I found it helpful as a reality check in knowing what glass is used and whether or not I have the bases covered in my amateur gear set-up. I never considered the need for a 24mm but will now look at what they shot with that and see if it fits me. I saw this as a way to get inside the heads of each of the photographers and what their choices were at the moment.

  • shashinka

    Actually, that image was taken with Hipstamatic and posted via Instragram.

  • shashinka

    No, but I’ve seen an image taken with an android phone win a Pulitzer.

  • shashinka

    As a Rueters contractor, I’m somewhat amazed by the Canon strong numbers like that, seeing how us Stringers now make up about 80% of the work coming in to the service now.

  • shashinka

    Most every other stringer I work with is equipped 24-70 and 70-200. While most of us have the 16-35 range, we don’t use them half as often of one might think. I’m a bit miffed by the numbers, considering all the guys I work with here in DC have done nothing by grumblke about their results with the 16-35 lens.

  • mike

    ahhhh yes you are correct sir. didnt know the particulars but yes

  • Albi Kl

    Haha, you’re right. I guess I didn’t notice because of the number of colours they had in each.

  • 7D

    Most of you are complaining here because you are brand loyal and you sadly don’t see your camera or your lens here in the list. If you happened to own something in the list that made it to the top you guys would not make such a fuss. Data is data. People who know how to use it will make the most of it. Others who can’t will make fun of its color. Please try to breathe a little and relax. Enough aggression in this world.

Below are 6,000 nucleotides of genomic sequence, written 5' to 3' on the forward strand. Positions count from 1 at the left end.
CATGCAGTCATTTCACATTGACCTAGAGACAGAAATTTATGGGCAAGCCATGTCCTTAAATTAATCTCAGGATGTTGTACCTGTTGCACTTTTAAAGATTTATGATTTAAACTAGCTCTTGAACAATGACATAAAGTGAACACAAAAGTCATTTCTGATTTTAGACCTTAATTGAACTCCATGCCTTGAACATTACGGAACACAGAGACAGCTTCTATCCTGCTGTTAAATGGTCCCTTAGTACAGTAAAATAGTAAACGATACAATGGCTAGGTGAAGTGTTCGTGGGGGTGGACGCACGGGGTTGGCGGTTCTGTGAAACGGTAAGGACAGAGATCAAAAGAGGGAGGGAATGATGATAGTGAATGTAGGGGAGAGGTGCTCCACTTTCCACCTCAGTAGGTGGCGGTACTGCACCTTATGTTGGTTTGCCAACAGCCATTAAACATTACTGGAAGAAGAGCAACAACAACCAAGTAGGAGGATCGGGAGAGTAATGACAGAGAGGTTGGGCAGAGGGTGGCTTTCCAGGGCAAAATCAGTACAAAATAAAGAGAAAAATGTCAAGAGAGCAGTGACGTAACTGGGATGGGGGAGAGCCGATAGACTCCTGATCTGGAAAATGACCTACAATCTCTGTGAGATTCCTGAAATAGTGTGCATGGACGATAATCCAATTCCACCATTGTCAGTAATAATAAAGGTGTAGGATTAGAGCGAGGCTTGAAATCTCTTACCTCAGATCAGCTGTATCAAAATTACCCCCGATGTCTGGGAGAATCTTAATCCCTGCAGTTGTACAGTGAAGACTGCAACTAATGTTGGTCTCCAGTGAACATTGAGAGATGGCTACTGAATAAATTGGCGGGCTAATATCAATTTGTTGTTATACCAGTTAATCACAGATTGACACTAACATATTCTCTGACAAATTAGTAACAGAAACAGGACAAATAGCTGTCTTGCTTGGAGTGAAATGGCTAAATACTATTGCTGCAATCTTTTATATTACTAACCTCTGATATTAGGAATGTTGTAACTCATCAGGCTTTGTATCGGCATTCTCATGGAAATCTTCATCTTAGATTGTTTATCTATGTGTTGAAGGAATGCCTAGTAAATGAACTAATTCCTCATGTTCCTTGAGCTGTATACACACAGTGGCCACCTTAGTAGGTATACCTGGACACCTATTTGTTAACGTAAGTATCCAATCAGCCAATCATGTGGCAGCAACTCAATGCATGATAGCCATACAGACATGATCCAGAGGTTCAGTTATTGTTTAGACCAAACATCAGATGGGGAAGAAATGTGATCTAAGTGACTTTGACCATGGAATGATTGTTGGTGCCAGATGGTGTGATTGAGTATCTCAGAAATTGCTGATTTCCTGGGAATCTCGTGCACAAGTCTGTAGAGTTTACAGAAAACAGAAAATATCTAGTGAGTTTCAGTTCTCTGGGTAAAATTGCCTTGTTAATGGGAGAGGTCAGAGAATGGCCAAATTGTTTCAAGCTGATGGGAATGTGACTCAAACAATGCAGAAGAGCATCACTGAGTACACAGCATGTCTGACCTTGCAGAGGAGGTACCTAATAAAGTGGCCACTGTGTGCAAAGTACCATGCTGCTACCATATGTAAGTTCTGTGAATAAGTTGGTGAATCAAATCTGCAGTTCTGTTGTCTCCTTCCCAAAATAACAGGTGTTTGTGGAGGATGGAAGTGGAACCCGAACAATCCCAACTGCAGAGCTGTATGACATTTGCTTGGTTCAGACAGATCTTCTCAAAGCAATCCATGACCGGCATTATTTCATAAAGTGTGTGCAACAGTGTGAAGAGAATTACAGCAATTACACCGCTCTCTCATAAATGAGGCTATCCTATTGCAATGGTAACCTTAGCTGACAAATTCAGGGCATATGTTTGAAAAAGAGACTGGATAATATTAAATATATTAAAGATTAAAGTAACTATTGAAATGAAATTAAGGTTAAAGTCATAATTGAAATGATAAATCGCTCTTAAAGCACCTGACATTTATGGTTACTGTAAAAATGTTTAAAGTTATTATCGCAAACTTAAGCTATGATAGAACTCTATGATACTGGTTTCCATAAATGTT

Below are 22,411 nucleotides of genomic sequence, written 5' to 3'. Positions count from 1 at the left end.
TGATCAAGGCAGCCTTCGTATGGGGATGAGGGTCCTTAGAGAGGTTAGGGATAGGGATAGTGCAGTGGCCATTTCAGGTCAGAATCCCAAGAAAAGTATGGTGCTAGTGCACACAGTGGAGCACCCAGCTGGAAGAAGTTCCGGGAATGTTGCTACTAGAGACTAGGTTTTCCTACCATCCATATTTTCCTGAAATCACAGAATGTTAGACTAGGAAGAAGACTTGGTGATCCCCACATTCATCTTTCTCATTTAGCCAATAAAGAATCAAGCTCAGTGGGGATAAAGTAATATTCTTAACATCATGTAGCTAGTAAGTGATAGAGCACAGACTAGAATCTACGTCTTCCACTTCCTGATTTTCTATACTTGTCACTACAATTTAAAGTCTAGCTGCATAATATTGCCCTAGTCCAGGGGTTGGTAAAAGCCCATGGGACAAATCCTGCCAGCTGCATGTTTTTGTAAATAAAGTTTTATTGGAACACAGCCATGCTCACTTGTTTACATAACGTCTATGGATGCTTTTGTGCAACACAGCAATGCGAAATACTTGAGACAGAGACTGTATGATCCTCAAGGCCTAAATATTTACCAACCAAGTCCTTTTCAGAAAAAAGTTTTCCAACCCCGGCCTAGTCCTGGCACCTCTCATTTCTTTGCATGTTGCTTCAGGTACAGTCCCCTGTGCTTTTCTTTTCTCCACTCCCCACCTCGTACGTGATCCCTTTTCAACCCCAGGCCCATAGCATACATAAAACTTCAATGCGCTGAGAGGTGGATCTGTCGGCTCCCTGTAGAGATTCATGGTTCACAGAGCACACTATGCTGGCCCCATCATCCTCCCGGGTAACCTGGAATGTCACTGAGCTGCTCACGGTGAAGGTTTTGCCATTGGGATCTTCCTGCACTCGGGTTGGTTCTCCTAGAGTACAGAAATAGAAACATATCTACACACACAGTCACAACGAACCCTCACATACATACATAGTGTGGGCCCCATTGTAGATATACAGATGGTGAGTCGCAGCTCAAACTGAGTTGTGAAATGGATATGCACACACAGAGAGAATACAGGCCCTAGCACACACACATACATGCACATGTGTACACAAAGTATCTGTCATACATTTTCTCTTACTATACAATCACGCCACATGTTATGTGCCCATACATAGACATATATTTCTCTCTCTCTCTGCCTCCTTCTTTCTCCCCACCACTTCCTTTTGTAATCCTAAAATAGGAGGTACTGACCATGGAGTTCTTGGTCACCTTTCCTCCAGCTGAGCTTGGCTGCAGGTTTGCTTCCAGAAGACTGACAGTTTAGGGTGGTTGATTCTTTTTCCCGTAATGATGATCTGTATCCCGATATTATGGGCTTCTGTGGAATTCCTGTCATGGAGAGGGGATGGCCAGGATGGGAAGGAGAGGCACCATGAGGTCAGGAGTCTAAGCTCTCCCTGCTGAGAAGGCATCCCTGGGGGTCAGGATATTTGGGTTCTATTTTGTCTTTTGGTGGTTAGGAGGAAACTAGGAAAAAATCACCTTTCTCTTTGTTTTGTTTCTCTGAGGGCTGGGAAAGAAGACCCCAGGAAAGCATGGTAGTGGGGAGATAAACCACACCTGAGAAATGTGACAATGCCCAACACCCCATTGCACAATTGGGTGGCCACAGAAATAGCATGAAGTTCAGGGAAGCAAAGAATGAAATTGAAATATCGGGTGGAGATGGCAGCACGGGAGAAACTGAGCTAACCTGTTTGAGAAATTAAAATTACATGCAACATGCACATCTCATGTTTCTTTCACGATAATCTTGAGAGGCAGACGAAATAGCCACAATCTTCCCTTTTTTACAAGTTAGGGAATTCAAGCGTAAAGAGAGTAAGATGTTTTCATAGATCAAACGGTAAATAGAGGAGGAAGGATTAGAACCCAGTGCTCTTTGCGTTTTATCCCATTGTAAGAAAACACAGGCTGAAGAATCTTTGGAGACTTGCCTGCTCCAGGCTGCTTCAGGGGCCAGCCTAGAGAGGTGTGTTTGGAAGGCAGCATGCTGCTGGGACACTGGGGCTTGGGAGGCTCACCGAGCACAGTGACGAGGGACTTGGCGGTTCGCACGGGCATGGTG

• John

    Definitely a FWIW article…

  • tels

    this is new to me …. thanks

  • tels

    better to look for other info/article where nikon cameras were used in a topnotch images.

  • Focus Dave

    I’d love to see how furious the comments would be if one of the cameras listed was “iPhone 4S.”

  • Jake

    Ah, I see now. I couldn’t tell with the original charts.

  • Mark

    Analysis: Irrespective of the brand, there is some very useful info here. About half of all shots were probably shot at max aperture. The pros are using fast lenses and shooting them wide open. The lenses are mostly on the wide end, half the shots were between 16 and 50mm. The slowest shutter speed in half the shots was 1/125s, with around 45% 1/250s or faster. These guys are trying hard to eliminate motion blur, and shooting mostly wide angles at pretty fast shutter speeds. To accomplish this they are using relatively high ISO’s, over 1/3 between 400 and 1600.